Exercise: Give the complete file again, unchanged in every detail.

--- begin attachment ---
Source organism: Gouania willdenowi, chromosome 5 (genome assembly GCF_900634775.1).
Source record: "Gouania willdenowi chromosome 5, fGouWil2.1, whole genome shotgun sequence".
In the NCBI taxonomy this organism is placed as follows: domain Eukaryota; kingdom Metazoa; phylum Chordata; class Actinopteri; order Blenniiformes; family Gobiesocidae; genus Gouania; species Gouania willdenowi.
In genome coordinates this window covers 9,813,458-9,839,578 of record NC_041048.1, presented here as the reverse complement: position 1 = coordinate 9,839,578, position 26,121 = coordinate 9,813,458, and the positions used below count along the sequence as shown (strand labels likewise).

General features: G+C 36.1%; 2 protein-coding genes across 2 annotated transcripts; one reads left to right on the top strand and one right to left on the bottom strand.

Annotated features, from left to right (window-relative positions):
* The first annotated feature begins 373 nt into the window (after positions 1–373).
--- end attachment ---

Source organism: Gouania willdenowi, chromosome 5 (genome assembly GCF_900634775.1).
Source record: "Gouania willdenowi chromosome 5, fGouWil2.1, whole genome shotgun sequence".
In the NCBI taxonomy this organism is placed as follows: domain Eukaryota; kingdom Metazoa; phylum Chordata; class Actinopteri; order Blenniiformes; family Gobiesocidae; genus Gouania; species Gouania willdenowi.
In genome coordinates this window covers 9,813,458-9,839,578 of record NC_041048.1, presented here as the reverse complement: position 1 = coordinate 9,839,578, position 26,121 = coordinate 9,813,458, and the positions used below count along the sequence as shown (strand labels likewise).

General features: G+C 36.1%; 2 protein-coding genes across 2 annotated transcripts; one reads left to right on the top strand and one right to left on the bottom strand.

Annotated features, from left to right (window-relative positions):
* The first annotated feature begins 373 nt into the window (after positions 1–373).